Many Vermont high school graduates don’t go on to college, meaning they aren’t getting the skills they need for good-paying jobs.
Sen. Bernie Sanders, I-Vt., is inviting high schoolers and their parents to two college fairs this month to help build a better pipeline to Vermont’s college system.
“Postsecondary education is more important than ever to get a decent-paying job,” he said.
Vermont is good at getting kids through secondary school, graduating 88 percent of students. But only 60 percent seek schooling beyond 12th grade.
“There are many jobs right now in Vermont that pay very good wages, but they are not being filled, as you know, and it’s because young people don’t have the skills,” said Sanders, who sits on the Senate Education Committee.
Students with a two-year degree earn $360,000 more in their lifetime than someone with a high school degree, and those who get a bachelor’s degree earn almost $1 million more, Sanders said.
The Vermont Student Assistance Corp. is helping to organize the college fairs.
The fairs are Saturday at Lyndon State College and Oct. 14 at Castleton University. They will bring financial aid information and representatives of colleges and certificate and apprentice programs to Vermont students and their parents.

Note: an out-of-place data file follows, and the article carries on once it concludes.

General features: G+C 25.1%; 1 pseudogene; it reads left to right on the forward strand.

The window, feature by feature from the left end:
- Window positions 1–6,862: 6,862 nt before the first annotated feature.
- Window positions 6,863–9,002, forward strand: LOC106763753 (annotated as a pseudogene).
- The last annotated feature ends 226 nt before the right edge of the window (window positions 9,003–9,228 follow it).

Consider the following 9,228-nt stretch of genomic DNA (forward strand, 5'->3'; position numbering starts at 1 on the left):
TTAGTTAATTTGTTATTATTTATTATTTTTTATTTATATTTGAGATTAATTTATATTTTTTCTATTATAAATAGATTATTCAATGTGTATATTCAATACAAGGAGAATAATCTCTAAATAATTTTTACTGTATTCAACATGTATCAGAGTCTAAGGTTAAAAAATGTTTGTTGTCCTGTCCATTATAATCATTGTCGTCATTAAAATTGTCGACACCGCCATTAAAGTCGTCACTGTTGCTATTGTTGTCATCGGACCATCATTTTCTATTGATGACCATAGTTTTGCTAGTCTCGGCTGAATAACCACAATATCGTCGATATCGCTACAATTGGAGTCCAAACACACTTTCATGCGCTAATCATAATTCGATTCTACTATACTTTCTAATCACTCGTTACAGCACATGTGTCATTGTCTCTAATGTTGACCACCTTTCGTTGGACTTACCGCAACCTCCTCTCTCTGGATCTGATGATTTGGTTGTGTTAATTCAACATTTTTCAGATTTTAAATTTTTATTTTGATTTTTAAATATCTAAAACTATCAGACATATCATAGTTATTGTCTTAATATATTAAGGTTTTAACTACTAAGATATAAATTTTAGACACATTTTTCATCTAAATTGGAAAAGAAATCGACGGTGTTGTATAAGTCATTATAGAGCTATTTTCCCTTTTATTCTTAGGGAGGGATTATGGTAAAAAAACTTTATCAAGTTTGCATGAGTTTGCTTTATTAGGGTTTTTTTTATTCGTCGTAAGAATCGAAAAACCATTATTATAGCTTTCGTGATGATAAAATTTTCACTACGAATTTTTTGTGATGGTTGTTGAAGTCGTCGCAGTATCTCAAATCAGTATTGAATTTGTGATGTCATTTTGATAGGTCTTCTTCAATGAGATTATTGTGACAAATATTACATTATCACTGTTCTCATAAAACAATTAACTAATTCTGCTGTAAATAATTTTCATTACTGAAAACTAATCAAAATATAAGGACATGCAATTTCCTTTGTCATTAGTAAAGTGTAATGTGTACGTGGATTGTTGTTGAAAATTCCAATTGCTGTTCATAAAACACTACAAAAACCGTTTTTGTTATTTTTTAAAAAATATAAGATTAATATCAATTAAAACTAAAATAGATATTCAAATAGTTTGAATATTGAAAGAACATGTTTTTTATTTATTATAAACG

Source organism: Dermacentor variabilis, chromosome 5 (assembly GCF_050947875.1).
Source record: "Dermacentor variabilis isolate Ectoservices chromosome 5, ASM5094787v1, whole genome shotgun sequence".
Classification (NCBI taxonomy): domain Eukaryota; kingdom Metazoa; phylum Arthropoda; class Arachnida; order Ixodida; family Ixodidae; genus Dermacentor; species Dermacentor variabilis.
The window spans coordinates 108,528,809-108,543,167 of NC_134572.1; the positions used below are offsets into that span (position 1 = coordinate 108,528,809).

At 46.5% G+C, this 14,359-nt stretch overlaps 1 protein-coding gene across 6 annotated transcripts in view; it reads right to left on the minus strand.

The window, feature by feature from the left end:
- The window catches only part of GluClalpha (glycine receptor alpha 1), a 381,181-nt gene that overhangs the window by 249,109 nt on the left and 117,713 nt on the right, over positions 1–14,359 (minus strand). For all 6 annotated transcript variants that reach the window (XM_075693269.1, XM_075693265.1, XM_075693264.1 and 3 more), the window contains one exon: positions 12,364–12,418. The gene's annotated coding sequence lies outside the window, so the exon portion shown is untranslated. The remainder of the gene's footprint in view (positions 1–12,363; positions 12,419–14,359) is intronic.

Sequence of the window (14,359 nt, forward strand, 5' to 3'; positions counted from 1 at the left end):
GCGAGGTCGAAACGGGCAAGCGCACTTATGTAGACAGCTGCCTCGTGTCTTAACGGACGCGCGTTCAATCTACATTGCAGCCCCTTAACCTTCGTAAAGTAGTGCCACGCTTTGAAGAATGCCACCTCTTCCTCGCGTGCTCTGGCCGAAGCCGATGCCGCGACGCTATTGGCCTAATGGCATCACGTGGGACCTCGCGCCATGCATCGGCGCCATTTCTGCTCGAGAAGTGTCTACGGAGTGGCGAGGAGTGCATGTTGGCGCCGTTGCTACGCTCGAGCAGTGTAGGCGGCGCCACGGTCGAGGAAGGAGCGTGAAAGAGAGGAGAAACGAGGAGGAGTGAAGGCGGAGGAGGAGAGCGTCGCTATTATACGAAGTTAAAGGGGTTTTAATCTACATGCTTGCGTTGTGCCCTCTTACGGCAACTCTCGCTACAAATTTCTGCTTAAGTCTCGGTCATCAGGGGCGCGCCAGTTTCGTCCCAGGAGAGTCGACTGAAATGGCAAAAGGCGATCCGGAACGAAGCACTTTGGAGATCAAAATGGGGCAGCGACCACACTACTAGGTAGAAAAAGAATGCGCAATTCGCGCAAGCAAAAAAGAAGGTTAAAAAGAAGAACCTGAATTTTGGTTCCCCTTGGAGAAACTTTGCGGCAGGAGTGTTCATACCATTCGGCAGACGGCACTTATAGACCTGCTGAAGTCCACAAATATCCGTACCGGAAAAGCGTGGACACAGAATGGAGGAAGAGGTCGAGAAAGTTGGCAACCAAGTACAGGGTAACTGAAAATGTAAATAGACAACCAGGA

Vermont Technical College President Patricia Moulton, told Sanders that even though 100 percent of VTC’s graduates get jobs and their salaries are pretty high, the school has empty seats.
Sanders thinks that is likely true across the state. “We have excellent colleges that graduate people who go out and get decent jobs, but we don’t have enough students. We need to figure out how to get kids into college and make the process a little bit easier,” he said.
The fairs begin at 10 a.m. Sanders will speak at each at 12:30 p.m.
Scott Giles, head of the Vermont Student Assistance Corp., said the events will help all students but especially those who will be the first in their families to attend college.
Sanders was a first-timer, and he remembers how difficult it was then to choose a college and find a way to pay for it.
One of the biggest benefits is just getting students onto a college campus where they can begin to imagine themselves attending, according to Giles.
“It is more powerful to talk to a real person than to look at the internet and see a brochure,” Giles said. “It is the same for parents, many of whom are anxious going into an environment they don’t know well.”
VSAC will have staff on hand to help students apply for financial aid.
The process of finding the right college and applying for financial help is complicated and intimidating, Sanders said.
“So what we have done is we brought together some 25 different organizations, including VSAC and others, who will explain to parents, right on the premises and start the process right there, filling out forms and finding out what is available for them,” he said.